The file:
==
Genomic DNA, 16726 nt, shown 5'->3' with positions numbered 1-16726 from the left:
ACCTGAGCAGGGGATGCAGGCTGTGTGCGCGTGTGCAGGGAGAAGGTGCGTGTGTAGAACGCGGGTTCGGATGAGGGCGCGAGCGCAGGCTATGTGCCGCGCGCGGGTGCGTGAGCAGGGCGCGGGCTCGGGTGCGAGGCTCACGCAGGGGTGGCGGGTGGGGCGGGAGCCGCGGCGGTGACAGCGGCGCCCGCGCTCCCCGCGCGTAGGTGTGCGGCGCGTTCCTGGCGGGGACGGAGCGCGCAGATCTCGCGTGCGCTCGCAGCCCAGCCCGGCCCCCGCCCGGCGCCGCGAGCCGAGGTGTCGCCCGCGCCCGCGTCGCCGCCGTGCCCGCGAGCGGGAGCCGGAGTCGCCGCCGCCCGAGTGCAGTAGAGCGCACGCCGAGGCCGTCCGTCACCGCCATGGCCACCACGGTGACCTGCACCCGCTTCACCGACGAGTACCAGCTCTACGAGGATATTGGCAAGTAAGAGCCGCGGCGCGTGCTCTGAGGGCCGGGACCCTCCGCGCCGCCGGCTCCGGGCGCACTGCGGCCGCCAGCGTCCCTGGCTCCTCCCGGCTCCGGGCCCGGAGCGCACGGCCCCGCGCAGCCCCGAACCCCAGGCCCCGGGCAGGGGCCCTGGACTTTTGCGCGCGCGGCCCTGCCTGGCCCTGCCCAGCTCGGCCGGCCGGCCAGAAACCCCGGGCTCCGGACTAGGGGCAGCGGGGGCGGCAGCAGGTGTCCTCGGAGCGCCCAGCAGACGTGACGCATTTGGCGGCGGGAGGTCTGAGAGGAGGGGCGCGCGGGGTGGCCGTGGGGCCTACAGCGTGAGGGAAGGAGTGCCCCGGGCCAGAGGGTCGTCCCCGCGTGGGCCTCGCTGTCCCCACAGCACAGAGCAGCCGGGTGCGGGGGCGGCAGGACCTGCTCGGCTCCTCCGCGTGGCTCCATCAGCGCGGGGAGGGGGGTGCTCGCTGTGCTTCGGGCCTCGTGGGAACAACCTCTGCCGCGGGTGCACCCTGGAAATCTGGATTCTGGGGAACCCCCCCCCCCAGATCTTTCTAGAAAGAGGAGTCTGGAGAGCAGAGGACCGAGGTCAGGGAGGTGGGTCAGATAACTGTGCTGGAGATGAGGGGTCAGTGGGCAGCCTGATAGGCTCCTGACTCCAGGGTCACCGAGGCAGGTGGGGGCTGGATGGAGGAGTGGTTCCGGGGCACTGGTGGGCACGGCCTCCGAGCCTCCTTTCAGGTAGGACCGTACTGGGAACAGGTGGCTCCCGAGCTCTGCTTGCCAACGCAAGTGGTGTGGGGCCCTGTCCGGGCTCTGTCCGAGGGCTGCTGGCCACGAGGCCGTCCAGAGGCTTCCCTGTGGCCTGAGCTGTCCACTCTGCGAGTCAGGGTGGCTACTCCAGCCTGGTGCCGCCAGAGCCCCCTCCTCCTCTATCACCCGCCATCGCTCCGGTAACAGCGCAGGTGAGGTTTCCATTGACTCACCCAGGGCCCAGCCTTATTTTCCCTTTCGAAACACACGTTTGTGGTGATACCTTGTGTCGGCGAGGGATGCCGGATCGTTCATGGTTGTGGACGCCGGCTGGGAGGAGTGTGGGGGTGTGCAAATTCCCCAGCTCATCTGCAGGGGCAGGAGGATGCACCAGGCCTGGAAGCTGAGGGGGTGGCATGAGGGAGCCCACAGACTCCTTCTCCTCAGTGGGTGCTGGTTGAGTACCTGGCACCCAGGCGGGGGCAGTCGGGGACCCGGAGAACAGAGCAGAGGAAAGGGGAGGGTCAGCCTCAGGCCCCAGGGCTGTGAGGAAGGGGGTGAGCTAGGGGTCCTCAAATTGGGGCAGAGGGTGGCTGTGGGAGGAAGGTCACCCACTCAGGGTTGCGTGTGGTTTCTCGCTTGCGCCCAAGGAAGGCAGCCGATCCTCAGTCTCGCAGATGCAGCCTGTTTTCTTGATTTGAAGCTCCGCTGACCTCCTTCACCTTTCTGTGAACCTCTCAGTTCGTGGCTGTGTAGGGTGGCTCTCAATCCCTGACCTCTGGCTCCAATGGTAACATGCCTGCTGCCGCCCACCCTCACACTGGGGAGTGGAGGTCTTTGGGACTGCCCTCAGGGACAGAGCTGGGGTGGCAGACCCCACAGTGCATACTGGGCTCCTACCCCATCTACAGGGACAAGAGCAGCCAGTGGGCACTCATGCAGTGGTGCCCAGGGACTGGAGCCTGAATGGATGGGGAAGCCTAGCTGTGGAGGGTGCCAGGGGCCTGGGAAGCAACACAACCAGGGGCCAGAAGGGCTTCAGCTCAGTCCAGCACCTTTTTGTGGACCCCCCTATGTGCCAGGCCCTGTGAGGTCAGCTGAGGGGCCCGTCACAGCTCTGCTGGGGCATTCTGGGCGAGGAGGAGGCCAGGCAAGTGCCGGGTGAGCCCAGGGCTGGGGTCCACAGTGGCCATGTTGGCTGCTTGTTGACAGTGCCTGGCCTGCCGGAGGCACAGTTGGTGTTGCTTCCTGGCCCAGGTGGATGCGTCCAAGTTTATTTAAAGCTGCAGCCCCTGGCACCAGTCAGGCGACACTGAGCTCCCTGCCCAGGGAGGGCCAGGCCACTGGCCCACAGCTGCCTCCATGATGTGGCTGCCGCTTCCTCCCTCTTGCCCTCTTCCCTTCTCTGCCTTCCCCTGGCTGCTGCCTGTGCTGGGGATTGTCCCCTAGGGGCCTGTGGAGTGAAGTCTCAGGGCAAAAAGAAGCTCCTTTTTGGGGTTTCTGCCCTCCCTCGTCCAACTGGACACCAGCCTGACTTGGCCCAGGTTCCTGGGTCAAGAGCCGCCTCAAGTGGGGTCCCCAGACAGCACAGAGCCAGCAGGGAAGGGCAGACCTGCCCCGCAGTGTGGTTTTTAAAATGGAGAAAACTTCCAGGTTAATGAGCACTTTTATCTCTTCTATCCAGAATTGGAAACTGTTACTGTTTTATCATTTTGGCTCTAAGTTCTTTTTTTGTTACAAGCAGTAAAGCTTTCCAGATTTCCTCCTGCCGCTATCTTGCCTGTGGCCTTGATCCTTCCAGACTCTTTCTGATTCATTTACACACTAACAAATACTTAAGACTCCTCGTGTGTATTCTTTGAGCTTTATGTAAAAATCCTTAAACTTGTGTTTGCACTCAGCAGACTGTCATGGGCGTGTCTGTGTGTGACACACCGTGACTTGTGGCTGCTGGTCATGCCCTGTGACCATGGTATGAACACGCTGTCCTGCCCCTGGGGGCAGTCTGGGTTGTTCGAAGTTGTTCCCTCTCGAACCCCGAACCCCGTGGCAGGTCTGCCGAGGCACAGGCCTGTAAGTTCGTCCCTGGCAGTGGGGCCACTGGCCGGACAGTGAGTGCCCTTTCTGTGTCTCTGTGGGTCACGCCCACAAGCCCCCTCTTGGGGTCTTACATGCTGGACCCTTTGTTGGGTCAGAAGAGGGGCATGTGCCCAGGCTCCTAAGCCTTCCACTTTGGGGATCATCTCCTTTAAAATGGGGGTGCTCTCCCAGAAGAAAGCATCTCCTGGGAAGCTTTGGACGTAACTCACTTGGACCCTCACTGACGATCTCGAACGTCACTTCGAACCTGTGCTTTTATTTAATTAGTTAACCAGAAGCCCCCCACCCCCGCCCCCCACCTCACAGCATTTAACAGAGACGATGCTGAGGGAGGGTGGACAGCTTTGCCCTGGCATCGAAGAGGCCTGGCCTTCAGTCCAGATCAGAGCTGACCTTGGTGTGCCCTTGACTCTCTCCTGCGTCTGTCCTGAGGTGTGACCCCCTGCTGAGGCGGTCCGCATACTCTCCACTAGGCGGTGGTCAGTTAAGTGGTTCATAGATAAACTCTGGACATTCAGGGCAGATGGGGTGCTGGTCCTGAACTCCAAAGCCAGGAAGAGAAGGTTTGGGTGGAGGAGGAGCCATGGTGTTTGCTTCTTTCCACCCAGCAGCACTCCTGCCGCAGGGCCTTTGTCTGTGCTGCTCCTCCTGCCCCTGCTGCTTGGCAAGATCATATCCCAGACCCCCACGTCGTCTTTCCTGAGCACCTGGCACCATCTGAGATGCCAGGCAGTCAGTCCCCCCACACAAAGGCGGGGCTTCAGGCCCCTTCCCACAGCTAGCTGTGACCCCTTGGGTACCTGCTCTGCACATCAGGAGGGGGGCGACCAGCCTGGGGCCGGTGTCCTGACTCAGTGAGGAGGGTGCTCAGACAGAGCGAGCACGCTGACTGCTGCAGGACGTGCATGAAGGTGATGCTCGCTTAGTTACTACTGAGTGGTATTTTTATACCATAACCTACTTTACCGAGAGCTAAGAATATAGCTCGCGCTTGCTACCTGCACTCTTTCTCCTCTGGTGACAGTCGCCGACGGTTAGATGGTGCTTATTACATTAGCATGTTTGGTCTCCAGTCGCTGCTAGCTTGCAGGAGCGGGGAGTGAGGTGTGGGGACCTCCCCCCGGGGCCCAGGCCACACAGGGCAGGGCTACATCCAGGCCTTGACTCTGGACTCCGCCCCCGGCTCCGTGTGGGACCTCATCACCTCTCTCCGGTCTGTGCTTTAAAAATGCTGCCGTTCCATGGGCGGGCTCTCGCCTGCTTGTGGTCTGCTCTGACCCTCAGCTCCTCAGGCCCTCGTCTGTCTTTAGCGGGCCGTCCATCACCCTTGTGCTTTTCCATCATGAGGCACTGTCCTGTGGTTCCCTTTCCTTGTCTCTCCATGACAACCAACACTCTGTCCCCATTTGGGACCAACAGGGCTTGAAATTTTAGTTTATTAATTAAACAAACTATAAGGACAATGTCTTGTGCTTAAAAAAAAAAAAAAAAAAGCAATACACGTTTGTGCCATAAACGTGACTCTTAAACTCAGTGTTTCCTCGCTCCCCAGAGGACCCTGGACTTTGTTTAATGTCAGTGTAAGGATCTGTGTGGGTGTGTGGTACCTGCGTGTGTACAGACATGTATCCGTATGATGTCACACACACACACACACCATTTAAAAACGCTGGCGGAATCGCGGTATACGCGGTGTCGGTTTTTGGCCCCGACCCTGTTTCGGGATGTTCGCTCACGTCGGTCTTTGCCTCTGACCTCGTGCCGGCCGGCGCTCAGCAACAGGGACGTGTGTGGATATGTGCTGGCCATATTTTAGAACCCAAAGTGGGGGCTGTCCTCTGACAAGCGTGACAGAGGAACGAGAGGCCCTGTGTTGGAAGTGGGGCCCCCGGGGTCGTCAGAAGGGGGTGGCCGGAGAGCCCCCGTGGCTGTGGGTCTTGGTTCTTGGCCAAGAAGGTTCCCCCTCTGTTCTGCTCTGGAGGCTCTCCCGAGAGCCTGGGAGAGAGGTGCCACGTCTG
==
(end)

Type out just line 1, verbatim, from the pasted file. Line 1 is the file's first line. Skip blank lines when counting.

Genomic DNA, 16726 nt, shown 5'->3' with positions numbered 1-16726 from the left: